According to the Ho and Saunders model, the optimal spread is:

where the term α/β represents the net interest spread required by a risk-neutral bank, given competitive conditions (α and β are respectively the intercept and slope of the symmetric deposit and loan arrival functions). R corresponds to the bank’s management coefficient of risk aversion, σI2 is the variance of the interest rate on deposits and loans and Q is the bank transaction size. The model shows that the optimal interest spread is a function of four factors: (i) the degree of bank risk-aversion; (ii) the degree of competition in the market where the bank operates; (iii) the interest rate risk; and (iv) the average transaction size.

Over the years, some simplifying assumptions of the Ho and Saunders model were relaxed. Allen (1988) considered loan heterogeneity in the model (banks offer different types of deposits and loans) and showed that pure interest margins may be reduced as a result of diversification of bank services and products. McShane and Sharpe (1985) replaced the volatility of the deposit or lending rates, as in Ho and Saunders, with the volatility of the money market interest rate. Angbazo (1997) extended the Ho and Saunders model by incorporating credit risk and its interaction with interest rate risk. Carbo and Rodriguez (2007) developed the model of Ho and Saunders by including both traditional and nontraditional activities in order to study the effect of specialization on bank spreads, using a multi-output model for European banking. Maudos and Fernandez de Guevara (2004) extended the Ho and Saunders model to take banks’ operating costs explicitly into account, and used a direct measure of the degree of competition (the Lerner index) in addition to the degree of concentration of the market (Herfindahl index). Under these extensions, it is shown that the optimal spread is:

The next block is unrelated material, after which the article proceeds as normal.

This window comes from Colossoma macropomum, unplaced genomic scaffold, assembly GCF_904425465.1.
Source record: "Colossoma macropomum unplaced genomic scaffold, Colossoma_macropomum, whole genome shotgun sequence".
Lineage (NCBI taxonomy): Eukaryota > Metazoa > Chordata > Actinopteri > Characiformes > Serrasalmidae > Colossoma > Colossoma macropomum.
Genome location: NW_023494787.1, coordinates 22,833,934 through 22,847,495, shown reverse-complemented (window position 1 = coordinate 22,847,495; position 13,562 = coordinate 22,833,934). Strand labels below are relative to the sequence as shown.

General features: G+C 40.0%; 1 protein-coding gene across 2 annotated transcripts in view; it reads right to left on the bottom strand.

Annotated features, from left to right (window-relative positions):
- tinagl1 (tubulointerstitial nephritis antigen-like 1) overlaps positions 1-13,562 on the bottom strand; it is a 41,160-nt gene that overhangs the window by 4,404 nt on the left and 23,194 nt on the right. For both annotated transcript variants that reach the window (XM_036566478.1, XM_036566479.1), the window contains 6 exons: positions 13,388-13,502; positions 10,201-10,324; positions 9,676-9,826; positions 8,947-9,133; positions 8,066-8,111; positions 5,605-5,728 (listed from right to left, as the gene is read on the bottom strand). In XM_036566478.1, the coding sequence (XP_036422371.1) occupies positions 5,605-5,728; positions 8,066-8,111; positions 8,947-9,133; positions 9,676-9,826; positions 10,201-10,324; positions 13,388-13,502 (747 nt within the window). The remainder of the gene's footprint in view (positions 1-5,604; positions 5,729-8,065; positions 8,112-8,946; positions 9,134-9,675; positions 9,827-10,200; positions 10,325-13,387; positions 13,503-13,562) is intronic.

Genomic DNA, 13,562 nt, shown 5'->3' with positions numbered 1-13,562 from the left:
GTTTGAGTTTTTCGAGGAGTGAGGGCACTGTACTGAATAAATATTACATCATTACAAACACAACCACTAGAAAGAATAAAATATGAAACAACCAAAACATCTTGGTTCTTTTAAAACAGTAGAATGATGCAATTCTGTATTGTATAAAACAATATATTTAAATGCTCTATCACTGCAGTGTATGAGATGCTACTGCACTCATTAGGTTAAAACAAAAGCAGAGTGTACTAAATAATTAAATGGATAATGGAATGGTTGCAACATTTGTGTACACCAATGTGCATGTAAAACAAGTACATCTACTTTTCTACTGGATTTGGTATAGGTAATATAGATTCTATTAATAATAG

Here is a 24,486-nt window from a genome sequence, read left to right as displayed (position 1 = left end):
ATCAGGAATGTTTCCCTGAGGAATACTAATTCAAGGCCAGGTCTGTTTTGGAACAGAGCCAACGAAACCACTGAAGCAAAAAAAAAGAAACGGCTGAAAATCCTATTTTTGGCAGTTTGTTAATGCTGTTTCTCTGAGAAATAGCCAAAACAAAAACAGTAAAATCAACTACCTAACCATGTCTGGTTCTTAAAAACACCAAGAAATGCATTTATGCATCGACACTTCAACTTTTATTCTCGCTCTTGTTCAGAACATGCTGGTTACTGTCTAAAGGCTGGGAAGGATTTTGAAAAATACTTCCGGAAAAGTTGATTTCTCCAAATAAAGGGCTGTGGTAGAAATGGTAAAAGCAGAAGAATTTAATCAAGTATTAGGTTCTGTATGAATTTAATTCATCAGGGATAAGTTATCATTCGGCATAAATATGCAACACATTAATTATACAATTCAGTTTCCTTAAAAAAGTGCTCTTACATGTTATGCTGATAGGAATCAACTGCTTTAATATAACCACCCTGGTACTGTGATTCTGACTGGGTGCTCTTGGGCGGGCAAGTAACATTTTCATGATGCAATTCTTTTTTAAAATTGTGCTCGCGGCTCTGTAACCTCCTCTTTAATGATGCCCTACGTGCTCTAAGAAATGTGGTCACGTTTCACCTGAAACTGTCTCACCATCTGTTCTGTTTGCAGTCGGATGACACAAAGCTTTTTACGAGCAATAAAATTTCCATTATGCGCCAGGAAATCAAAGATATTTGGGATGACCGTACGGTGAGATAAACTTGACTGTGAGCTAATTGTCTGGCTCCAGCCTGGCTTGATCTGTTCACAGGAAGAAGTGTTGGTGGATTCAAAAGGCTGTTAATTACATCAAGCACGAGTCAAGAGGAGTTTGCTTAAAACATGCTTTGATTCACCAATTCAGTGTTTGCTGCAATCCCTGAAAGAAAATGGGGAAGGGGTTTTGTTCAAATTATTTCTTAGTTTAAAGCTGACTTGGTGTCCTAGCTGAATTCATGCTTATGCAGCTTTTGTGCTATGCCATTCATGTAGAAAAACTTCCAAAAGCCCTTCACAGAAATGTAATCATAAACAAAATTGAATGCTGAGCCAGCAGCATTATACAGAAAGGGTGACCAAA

The term α/β is a proxy of market power, L are loans, D are deposits, Q is the average size of the bank’s operations, R is a measure of absolute risk aversion, σL2 is the credit risk, σM2 is the volatility in the money market interest rate (represent reinvestment and refinancing risk), σLM is the interaction between credit risk and market risk, and C is the operating costs.

The empirical literature suggests five main determinants of banks’ interest margins: bank-specific factors, market structure, regulation, institutional environment, and the macro economy. Many empirical studies have expanded and examined the dealership model using cross-country samples or focusing on a single developed or developing country.

Empirical studies on interest margin determinants often use bank operating cost, managerial efficiency, credit risk, liquidity risk, interest rate risk, implicit interest payment, bank size, capital adequacy ratio, and non-interest income share as bank-specific variables. There is consensus among studies that the net interest margin is positively related to operating costs, and there is agreement that banks pass these costs on to customers (Maudos and Fernandez de Guevara 2004; Williams 2007; and Hess 2007, among others).

Most of the papers on the determinants of interest margins show that credit risk–proxied by nonperforming loans (NPLs) to total assets and loan loss provision to total assets–exert a positive effect on interest margins (Maudos and Fernandez de Guevara 2004; Angzabo 1997; and Maudos and Solis 2009, among others), which means that banks charge additional risk premiums to compensate for credit risk. Williams (1997) and Hess (2007) found a negative association between credit risk and net interest margins, attributing this result to weak banks that decrease margins to cover expected loses (Chortareas and others 2010).